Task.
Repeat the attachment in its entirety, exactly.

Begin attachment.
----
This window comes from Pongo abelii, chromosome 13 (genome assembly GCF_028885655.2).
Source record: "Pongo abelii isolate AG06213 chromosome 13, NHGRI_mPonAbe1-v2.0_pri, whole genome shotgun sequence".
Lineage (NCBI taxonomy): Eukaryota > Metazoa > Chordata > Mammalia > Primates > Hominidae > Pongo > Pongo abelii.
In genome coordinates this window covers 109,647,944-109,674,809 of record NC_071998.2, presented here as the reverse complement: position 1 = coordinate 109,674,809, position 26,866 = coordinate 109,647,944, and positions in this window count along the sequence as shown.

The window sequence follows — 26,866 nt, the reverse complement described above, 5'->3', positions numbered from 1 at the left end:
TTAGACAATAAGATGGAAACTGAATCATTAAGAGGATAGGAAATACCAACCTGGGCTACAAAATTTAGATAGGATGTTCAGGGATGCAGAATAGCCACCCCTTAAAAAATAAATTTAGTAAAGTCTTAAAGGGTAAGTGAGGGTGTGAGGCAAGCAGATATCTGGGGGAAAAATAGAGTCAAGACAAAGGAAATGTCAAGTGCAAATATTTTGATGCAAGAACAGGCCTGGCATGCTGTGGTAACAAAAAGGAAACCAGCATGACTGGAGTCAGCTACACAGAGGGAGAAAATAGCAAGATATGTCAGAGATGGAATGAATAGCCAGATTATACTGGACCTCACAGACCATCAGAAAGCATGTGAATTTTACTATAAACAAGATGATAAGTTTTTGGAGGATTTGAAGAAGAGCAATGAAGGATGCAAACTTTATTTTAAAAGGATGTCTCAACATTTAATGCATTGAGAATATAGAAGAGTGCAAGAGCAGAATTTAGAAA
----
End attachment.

This window comes from Pongo abelii, chromosome 13 (genome assembly GCF_028885655.2).
Source record: "Pongo abelii isolate AG06213 chromosome 13, NHGRI_mPonAbe1-v2.0_pri, whole genome shotgun sequence".
Lineage (NCBI taxonomy): Eukaryota > Metazoa > Chordata > Mammalia > Primates > Hominidae > Pongo > Pongo abelii.
In genome coordinates this window covers 109,647,944-109,674,809 of record NC_071998.2, presented here as the reverse complement: position 1 = coordinate 109,674,809, position 26,866 = coordinate 109,647,944, and positions in this window count along the sequence as shown.

The window sequence follows — 26,866 nt, the reverse complement described above, 5'->3', positions numbered from 1 at the left end:
TTAGACAATAAGATGGAAACTGAATCATTAAGAGGATAGGAAATACCAACCTGGGCTACAAAATTTAGATAGGATGTTCAGGGATGCAGAATAGCCACCCCTTAAAAAATAAATTTAGTAAAGTCTTAAAGGGTAAGTGAGGGTGTGAGGCAAGCAGATATCTGGGGGAAAAATAGAGTCAAGACAAAGGAAATGTCAAGTGCAAATATTTTGATGCAAGAACAGGCCTGGCATGCTGTGGTAACAAAAAGGAAACCAGCATGACTGGAGTCAGCTACACAGAGGGAGAAAATAGCAAGATATGTCAGAGATGGAATGAATAGCCAGATTATACTGGACCTCACAGACCATCAGAAAGCATGTGAATTTTACTATAAACAAGATGATAAGTTTTTGGAGGATTTGAAGAAGAGCAATGAAGGATGCAAACTTTATTTTAAAAGGATGTCTCAACATTTAATGCATTGAGAATATAGAAGAGTGCAAGAGCAGAATTTAGAAA